Monday, May 20 2013 10:25 AM EDT2013-05-20 14:25:35 GMT
Police have arrested several people they say robbed a Charlotte bank Monday morning. The robbery was reported before 9 a.m. at the Bank of America on the 6400 block of Albemarle Road, according to theMore >>
Police have arrested several people they say robbed a Charlotte bank Monday morning.More >>
Experts say the officer who killed a Long Island college student and a home invasion suspect on Friday was confronted with a split-second choice.More >>
As a grieving family prepared for the funeral of a Hofstra University junior killed by a police officer's bullet during a standoff with an armed intruder, some on Monday questioned whether police should have waited for...More >>
Monday, May 20 2013 3:37 PM EDT2013-05-20 19:37:44 GMT
Nearly three-dozen people will needed to be tested after a former high school student in Charlotte tested positive for Tuberculosis (TB). According to Charlotte-Mecklenburg school officials, a formerMore >>
Nearly three-dozen people will needed to be tested after a former high school student in Charlotte tested positive for Tuberculosis (TB).More >>
Friday, May 17 2013 7:16 PM EDT2013-05-17 23:16:53 GMT
One person has died in a crash near Harrisonville, MO, Thursday evening. The crash happened on Missouri Highway 7 and Walker Road. It involved a car and a tractor-trailer. Harrisonville is in Cass County.More >>
Savannah Nash celebrated her 16th birthday last week. She died Thursday when her car slammed into a semi while she was texting during her first time driving by herself.More >>
Heart attack ER visits dropped from 9,066 in 2008 to 7,669 in 2010.
The state is saying the smoking ban is the cause of the drop, but some doctors aren't as quick to link the smoking ban with the statistics.
"I think it would be hard to say for sure if the smoking ban caused the decrease in emergency room visits," said John Pasquini, MD, FACC. "There are a lot of factors that could be playing a role."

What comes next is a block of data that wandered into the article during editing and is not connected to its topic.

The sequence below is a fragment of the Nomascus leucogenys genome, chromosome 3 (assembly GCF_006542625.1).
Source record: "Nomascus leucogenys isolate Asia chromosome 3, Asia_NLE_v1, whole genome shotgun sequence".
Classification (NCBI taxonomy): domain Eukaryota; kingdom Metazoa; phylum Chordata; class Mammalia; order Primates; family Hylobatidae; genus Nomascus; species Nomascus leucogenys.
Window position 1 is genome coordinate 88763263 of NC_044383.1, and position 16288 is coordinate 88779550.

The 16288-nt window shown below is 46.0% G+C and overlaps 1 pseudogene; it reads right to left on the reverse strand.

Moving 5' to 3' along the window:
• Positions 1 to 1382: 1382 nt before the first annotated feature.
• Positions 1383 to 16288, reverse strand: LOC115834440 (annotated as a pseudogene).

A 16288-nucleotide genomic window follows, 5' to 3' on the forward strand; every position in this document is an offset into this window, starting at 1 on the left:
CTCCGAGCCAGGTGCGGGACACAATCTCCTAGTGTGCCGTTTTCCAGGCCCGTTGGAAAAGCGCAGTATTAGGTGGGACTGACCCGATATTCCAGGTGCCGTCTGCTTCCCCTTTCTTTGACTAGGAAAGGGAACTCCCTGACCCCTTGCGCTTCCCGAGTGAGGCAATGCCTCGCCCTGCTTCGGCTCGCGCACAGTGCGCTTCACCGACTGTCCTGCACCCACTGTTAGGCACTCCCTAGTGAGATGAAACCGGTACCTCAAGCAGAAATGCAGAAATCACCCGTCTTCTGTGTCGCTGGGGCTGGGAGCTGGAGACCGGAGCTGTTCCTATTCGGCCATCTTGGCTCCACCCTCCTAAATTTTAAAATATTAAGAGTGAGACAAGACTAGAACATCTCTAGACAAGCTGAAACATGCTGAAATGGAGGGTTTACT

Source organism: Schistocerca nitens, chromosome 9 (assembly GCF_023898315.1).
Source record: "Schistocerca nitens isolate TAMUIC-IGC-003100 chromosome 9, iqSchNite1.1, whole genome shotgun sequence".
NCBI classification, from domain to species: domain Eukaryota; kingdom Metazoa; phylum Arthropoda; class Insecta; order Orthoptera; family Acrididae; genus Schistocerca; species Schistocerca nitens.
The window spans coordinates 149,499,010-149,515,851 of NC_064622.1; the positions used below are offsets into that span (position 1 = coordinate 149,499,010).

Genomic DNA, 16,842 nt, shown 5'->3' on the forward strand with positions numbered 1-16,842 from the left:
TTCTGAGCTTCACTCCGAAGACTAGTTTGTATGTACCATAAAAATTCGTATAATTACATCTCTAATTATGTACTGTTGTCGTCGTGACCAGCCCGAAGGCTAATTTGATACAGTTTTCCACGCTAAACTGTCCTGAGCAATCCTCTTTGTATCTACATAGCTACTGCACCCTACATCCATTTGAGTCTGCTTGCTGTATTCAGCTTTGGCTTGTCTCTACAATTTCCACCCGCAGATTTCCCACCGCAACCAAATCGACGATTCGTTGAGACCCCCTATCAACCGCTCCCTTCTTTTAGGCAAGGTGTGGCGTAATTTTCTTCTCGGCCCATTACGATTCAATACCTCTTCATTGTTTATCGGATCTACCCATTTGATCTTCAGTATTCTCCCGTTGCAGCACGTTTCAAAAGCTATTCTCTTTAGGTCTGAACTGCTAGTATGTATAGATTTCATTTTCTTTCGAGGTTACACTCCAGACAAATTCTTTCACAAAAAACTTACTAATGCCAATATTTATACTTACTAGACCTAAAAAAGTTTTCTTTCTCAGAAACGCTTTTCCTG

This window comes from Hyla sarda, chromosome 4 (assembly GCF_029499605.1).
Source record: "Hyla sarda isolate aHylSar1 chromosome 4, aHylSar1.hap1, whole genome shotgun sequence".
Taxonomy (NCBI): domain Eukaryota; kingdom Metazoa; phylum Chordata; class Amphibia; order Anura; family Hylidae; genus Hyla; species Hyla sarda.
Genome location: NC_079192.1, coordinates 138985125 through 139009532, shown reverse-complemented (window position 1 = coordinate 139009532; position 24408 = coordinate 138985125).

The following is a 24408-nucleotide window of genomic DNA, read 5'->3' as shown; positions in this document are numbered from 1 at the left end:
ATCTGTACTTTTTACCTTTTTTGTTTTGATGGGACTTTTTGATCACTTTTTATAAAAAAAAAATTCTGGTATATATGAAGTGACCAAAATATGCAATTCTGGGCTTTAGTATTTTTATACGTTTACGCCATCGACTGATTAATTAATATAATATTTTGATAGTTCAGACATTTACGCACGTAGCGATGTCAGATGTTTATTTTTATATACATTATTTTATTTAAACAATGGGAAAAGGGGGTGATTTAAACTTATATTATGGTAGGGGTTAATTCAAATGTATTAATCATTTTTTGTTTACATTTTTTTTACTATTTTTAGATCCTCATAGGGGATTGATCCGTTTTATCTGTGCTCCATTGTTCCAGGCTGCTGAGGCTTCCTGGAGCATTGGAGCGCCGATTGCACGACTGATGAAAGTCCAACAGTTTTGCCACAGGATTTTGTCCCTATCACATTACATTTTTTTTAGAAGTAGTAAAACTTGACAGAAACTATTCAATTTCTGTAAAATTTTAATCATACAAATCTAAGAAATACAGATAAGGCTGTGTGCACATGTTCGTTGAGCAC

Dr. Pasquini is a cardiologist with Mid Carolina Cardiology and Presbyterian Cardiovascular Institute in Charlotte. He said it's difficult to tell how much of a role the smoking ban played in cutting down on ER visits without having more than a retroactive study focused on statistics.
However, he said nothing but good has emerged from the smoking ban when it comes to North Carolinians' health.
"The harder you make it for people to smoke, I think the easier it is for people to actually quit. I think it's clearly cut down on the use and there's no doubt that it reduced the secondhand smoke hugely," said Pasquini.
While the drop in heart attacks is good news, the decrease didn't happen for everyone. In fact, women in North Carolina experienced more heart attacks, not fewer.
91 more women had heart attacks in 2010 than in 2008. That's compared to 1,488 fewer heart attacks for men over the same two-year period.
Pasquini said he can only speculate as to why heart attacks didn't drop for women. He said one factor could be stress. It's becoming more common for women to take on many duties at once, sometimes having full time jobs in the workplace while simultaneously working full time as mothers.
Overall, he said the smoking ban has been a win-win situation for North Carolina's smokers and non smokers alike by reducing the amount of smoke in the air.